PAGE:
As to me, RT in our field is just a means to use logical operations with time entities: pauses, latencies, timeouts, etc. in order to synchronise control algorithm with the physical processes which are on the controlled object. In other words, any control algorithm is RT by definition. If control system has problems with synchronisation (or just demands any manipulations with priorities to be within the specification), it is just a bad designed system. IMO.

--
Best regards,
Vladimir E. Zyubin


Posted by Michael Griffin on 27 April, 2007 - 4:13 pm
In reply to Vladimir Zyubin (April 27, 2007 12:27:20 am):

VZ: Microkernal architecture allows us to close the question about
> multitasking logical parallelism at all. We can easely share the
> kernal between any multicore architecture. And there is no scheduler
> problem: latencies, preemtive algorithms, timesharing, priorities,
> etc. in MCA.
MG: I don't believe that a microkernel inherently solves any of these, at
least not in a way that wouldn't be equally open to a monolithic kernel. There is nothing about a microkernel that makes it automatically useful with a multicore CPU (or multiprocessor system).

MG:
> > The disadvantage of a micro-kernel is that it runs more slowly than
> > the alternative (monolithic kernel) on typical hardware, and is more
> > difficult to write and debug (and so tends to incorporate potential
> > improvements more slowly). Micro-kernels are popular with
> > theoretical computer scientists but all of the popular general
> > purpose operating systems today use monolithic kernels (specialised
> > ones like QNX are the exception). <


VZ: Yes. Parallelism is more dificult to deal with.
MG: Parallelism is indeed more difficult to deal with, but the difficulty I
was referring to isn't parallelism. With a monolithic kernel, you are dealing with essentially one program (the OS kernel) and can debug it as such. With a microkernel, you are dealing with multiple cooperating programs (microkernel plus "server modules") which are operating at different CPU privilege levels, with control passing back and forth through interfaces that are intended to act as barriers between them. Standard debugging techniques don't handle this very well.

On the surface a microkernel is simpler to debug because it is a series of small modules. In practical terms though it doesn't work so well with the common CPUs available today. The user program makes a call to a "server" module which then calls the microkernel which then calls another server module which then calls the microkernel to gain access to the hardware. It is easy for the programmer to get lost in these back-and-forth calls through the interface "gateways". If the CPU hardware allowed the microkernel to delegate specific address ranges to the "server" (subsystem) modules this would be much simplified (and faster), but unfortunately that isn't the case for commodity hardware.

VZ: Any interrupt demands a non-zero time. In multicore parallel system
> with microkernal OS it demands minimal time interval for handling. And it
> is localised, i.e. it depends on the local task structure only.
MG: What you are describing is asymmetric versus symmetric multi-processor
systems, not microkernel versus monolithic kernel. There are also monolithic real time systems which reserve a particular core (or processor) for real time tasks, while the operating system and non-real time tasks run on a different processor (many mobile phones work this way). This is in fact the "easy" (or at least easier) way to do "real time". It is much harder to get the same results with a single CPU, or with a symmetrical system (where all CPUs are treated equally).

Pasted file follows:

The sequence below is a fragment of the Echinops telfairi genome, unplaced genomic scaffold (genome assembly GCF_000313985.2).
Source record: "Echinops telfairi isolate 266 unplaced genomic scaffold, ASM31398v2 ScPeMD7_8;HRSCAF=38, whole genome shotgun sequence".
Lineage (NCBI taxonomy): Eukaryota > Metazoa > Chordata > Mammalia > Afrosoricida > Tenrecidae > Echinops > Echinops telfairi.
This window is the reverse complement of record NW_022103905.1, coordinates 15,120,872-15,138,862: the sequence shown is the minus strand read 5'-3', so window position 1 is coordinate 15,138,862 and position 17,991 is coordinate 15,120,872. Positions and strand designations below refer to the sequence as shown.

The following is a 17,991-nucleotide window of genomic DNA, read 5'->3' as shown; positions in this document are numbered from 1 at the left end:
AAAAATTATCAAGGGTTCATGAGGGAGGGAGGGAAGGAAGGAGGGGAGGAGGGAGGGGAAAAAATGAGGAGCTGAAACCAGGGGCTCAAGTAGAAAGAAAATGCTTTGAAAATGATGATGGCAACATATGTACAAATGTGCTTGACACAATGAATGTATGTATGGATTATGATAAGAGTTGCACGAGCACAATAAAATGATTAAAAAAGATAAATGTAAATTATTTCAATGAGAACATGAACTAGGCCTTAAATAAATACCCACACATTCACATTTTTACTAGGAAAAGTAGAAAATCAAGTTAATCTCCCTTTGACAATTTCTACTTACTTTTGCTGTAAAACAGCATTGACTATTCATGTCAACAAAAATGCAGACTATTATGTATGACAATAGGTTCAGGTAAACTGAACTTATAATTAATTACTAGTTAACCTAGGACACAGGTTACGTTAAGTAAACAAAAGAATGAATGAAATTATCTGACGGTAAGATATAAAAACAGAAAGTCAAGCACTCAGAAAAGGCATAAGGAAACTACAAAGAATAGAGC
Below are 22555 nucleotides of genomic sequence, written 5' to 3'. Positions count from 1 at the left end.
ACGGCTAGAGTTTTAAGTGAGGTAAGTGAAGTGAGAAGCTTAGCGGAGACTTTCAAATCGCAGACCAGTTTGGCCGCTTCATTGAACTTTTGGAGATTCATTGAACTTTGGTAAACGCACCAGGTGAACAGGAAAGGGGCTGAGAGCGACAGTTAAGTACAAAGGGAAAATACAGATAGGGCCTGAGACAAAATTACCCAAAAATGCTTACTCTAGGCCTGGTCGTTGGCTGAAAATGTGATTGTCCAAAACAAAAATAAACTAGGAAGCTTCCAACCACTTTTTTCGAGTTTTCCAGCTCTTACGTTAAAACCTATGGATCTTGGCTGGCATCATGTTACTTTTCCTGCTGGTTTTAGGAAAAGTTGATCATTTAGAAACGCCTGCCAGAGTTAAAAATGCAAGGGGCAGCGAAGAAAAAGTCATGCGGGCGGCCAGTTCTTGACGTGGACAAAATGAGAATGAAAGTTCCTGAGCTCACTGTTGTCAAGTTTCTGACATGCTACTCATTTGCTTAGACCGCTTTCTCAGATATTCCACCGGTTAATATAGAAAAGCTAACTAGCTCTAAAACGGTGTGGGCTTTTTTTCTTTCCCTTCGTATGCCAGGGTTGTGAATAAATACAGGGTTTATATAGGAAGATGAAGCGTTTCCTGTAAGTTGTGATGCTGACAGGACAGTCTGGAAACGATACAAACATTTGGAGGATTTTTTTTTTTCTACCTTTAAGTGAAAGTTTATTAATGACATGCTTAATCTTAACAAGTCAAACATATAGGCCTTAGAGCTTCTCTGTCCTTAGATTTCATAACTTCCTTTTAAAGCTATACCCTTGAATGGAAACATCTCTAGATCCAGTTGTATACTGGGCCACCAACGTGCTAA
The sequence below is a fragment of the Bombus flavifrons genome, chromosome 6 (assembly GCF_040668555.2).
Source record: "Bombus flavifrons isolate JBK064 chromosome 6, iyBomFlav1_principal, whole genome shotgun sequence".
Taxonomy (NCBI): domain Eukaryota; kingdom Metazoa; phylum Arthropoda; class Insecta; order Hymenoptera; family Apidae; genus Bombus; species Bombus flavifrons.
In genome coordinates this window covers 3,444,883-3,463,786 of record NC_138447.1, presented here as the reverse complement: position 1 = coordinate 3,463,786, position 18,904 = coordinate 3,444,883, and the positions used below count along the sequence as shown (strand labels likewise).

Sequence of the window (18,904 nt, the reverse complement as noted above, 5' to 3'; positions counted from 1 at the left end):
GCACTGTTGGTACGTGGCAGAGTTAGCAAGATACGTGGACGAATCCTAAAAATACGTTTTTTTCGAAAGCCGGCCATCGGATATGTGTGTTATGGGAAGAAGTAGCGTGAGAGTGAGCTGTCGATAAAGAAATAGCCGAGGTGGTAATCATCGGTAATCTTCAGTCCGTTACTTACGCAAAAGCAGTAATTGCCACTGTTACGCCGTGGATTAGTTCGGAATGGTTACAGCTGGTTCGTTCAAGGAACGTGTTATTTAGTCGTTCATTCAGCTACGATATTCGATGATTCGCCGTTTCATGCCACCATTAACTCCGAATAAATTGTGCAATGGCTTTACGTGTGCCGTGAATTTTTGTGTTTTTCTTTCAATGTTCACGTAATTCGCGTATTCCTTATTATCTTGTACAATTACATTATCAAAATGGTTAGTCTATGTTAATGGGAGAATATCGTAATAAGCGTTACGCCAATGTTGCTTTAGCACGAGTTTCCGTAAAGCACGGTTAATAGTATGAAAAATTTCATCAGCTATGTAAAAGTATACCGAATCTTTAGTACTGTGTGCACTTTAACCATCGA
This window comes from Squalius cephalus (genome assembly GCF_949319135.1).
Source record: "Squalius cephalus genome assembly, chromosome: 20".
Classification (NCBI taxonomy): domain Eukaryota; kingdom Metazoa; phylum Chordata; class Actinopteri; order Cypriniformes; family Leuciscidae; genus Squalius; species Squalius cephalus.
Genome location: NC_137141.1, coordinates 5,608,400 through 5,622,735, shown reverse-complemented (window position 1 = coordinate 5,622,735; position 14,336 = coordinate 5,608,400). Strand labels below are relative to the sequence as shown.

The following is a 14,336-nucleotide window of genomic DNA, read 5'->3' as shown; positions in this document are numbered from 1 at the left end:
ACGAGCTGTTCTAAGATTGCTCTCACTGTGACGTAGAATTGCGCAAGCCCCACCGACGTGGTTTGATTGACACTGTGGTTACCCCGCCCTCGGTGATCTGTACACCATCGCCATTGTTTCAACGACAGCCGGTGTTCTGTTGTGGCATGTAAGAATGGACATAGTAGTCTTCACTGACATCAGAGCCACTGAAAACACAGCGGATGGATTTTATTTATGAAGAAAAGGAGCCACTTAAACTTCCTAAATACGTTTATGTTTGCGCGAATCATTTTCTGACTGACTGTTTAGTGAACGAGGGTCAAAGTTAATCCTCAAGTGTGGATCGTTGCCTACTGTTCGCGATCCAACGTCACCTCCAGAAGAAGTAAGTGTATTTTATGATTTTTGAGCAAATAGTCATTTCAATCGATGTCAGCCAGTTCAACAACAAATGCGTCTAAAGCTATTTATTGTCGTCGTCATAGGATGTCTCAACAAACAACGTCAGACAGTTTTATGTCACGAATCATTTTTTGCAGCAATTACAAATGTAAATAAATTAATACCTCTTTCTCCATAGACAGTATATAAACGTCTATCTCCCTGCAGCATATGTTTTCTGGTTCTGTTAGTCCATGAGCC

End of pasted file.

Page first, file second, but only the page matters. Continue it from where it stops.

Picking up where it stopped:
VZ: So, personally can make the following statement only: any digital system
> is deterministic by definition.
>
> As to me, RT in our field is just a means to use logical operations
> with time entities: pauses, latencies, timeouts, etc. in order to
> synchronise control algorithm with the physical processes which are
> on the controlled object. In other words, any control algorithm is RT
> by definition. If control system has problems with synchronisation (or
> just demands any manipulations with priorities to be within the
> specification), it is just a bad designed system. IMO.

The difference between an RTOS and a general purpose OS is really a matter of emphasis. If you asked the designer of a general purpose OS "what is the worst case latency in your OS", they would probably answer "I don't know". It isn't something that they generally worry about unless it gets so long that someone important enough complains about it. If you ask an RTOS designer the same question, they can give you a definite answer. Keeping this number as small as possible is their entire raison d'etre.

However as I said before, using an RTOS does nothing magical by itself for an application. It is just a tool in the toolbox of the control system designer. The entire system (hardware, OS, application) has to be properly designed and selected by someone who knows what they are doing or the entire "real time" effort is a waste of time.

Most industrial applications however do *not* require an RTOS, and using an RTOS where it isn't needed adds unnecessary complexity. People often fall into the trap of thinking that "embedded" or "small" or "fast" or "reliable" are synonymous with "real time" when that manifestly isn't the case.


Posted by Vladimir E. Zyubin on 29 April, 2007 - 12:50 pm
Good day, Michael!

Saturday, Apr 27, 2007 4:13 pm, Michael Griffin wrote:
MG: I don't believe that a microkernel
MG: inherently solves any of these, at
MG:least not in a way that wouldn't be equally MG: open to a monolithic kernel. There is